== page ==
What is it: Dramatizing the story of the Voting Rights Act of 1965, the overlooked and undervalued Selma is a delicately told period drama centered around Martin Luther King Jr. and his efforts to fight for racial equality in a still heavily discriminated post Civil Rights Act world.

Where to watch: Amazon Prime, Apple TV

Just Mercy

What is it: Just Mercy tells the story of a young Harvard graduate, Bryan Stevenson, beginning a career as an attorney. He dedicates his work to those wrongfully imprisoned for crimes they did not commit. When he meets inmate Walter McMillian, the young lawyer becomes privy to the systematic injustices first hand and fights for the rightful freedom of an innocent man.

Where to watch: Apple TV

Detroit

What is it: Directed by Kathryn Bigelow (The Hurt LockerZero Dark Thirty), Detroit tells the story of a group of men who are searched and seized by the police during the 1967 Detroit riots at a nearby motel. Gritty, realistic, and eye opening, Detroit shines a magnifying class on perpetual issues of violence continued by the police and the corruption of law enforcement.

Where to watch: Hulu

Television

Dear White People

What is it: Centered around an indignant college student and her school radio show, Dear White People is a character focused comedy-drama about the complexities of being black in contemporary society. In centering on one character per episode, the series is successful in representing a diverse array of characters, from shy introverts to outspoken activists.

Where to watch: Netflix

When They See Us

What is it: This chilling miniseries is by no means an easy watch, making it that much more necessary. Relating the all too real story of The Central Park Five, it depicts the mistreatment of five young boys by the law enforcement as well as their wrongful imprisonment by a system designed for them to fail.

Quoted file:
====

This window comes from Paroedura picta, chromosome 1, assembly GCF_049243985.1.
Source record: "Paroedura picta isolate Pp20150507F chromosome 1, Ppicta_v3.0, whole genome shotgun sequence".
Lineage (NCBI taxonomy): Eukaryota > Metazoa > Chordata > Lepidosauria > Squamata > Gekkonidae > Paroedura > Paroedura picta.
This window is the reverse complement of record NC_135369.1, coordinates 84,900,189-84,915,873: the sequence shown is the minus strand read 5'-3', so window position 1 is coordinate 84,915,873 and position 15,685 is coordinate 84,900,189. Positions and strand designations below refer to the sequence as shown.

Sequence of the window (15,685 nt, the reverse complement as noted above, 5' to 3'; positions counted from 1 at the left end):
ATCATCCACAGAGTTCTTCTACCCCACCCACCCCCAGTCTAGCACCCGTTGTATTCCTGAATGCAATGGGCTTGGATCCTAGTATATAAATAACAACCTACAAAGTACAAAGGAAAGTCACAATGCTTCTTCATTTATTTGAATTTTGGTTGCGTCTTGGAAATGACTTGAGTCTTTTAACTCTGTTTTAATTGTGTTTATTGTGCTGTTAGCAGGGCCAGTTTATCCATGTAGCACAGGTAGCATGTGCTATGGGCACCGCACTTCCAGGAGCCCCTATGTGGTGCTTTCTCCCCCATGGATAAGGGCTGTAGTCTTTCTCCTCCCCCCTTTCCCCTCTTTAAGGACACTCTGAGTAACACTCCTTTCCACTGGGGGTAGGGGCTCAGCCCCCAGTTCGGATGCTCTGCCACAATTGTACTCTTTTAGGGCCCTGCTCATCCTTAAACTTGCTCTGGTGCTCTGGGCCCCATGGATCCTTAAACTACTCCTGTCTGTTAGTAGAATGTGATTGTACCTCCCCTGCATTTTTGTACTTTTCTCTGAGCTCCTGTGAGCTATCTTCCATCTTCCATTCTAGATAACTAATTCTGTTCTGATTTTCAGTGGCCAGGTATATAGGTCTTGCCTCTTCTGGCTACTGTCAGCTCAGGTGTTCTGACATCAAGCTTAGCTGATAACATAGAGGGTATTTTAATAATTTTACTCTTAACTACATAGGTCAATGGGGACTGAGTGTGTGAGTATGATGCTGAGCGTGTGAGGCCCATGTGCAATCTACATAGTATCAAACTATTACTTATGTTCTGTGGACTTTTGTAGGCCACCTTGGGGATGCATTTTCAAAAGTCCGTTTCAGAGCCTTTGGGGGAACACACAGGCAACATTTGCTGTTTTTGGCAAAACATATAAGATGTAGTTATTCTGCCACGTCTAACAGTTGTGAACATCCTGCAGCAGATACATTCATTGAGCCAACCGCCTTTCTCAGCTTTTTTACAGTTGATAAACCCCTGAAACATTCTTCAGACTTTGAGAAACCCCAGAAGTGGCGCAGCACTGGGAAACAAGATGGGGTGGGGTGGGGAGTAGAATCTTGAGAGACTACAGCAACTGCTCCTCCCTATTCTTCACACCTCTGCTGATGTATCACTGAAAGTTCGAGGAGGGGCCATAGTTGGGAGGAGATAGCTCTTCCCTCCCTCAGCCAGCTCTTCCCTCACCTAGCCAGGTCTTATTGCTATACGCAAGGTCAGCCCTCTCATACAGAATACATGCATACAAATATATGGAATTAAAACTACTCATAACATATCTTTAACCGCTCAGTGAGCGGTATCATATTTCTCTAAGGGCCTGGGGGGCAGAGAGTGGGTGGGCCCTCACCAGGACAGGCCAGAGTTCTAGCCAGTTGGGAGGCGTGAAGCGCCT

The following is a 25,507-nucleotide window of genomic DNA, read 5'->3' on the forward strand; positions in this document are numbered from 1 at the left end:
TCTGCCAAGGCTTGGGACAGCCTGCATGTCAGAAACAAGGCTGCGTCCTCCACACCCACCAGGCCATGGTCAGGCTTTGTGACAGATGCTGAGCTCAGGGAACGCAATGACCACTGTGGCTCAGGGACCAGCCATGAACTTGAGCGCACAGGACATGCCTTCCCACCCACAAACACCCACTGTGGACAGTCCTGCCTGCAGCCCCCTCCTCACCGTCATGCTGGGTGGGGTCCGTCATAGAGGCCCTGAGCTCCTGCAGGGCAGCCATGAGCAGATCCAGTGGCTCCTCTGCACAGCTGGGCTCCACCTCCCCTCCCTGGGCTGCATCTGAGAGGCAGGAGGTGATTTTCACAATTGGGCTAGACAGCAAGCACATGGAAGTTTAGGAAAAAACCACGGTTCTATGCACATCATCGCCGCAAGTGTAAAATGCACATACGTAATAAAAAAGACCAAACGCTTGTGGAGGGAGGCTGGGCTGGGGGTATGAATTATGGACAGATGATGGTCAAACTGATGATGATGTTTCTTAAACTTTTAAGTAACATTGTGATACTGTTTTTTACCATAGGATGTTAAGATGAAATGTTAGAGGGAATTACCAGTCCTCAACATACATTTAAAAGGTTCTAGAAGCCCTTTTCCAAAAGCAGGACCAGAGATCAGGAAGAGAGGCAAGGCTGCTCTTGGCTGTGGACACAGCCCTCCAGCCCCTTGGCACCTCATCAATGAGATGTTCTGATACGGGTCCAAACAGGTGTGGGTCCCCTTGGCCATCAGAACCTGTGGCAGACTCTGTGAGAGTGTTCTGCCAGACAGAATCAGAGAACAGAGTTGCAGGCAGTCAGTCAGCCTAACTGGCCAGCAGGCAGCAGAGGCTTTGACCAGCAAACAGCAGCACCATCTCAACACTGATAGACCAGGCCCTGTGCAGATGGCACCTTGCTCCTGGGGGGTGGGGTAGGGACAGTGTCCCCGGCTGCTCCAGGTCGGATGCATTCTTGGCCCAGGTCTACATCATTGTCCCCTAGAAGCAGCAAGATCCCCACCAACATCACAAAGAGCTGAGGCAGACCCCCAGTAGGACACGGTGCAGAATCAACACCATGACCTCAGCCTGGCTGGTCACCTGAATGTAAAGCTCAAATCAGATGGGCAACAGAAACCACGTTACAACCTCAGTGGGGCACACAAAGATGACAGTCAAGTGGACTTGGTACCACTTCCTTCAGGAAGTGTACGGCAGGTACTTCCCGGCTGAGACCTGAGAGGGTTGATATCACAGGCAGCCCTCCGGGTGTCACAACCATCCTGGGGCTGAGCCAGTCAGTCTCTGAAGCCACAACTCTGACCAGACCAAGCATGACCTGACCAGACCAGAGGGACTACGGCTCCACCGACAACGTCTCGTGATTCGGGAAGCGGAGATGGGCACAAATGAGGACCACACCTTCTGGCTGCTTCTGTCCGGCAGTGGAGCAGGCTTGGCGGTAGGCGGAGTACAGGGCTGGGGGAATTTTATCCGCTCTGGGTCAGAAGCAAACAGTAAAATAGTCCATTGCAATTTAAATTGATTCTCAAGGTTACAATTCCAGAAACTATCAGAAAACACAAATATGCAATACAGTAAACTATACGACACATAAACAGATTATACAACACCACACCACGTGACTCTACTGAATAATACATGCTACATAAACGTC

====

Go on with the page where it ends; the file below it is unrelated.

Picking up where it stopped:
Where to watch: Netflix

Pose

What is it: More celebratory in tone, Pose is an ode to ballroom culture and trans women living in New York City in the late 1980s. It deals with issues like HIV/Aids, discrimination, income and socioeconomic inequality, and crime. One of the show’s strongest innovations is it spotlight on the internal discrimination of trans people of color by the LGBT community themselves.

Where to watch: Netflix, FX on Demand

Author: Kieran Sweeney

Writing about entertainment for the better part of a decade and consuming it twice as much, Kieran Sweeney is "the" pop culture aficionado. A connoisseur of the intersection of art and commercialism, the USC Annenberg graduate has earned his reputation as an empathetic and thoughtful writer. His resume includes USC's The Daily Trojan, USC Viterbi News, and personal assistance for publicity and marketing companies from Drill Down Media to This Fiction. His intersectional experience in the industry points to his wit and unfiltered thoughts on the latest project in entertainment

Leave a Reply

Fill in your details below or click an icon to log in:

WordPress.com Logo

You are commenting using your WordPress.com account. Log Out /  Change )

Google photo

You are commenting using your Google account. Log Out /  Change )

Twitter picture

You are commenting using your Twitter account. Log Out /  Change )

Facebook photo

You are commenting using your Facebook account. Log Out /  Change )

Connecting to %s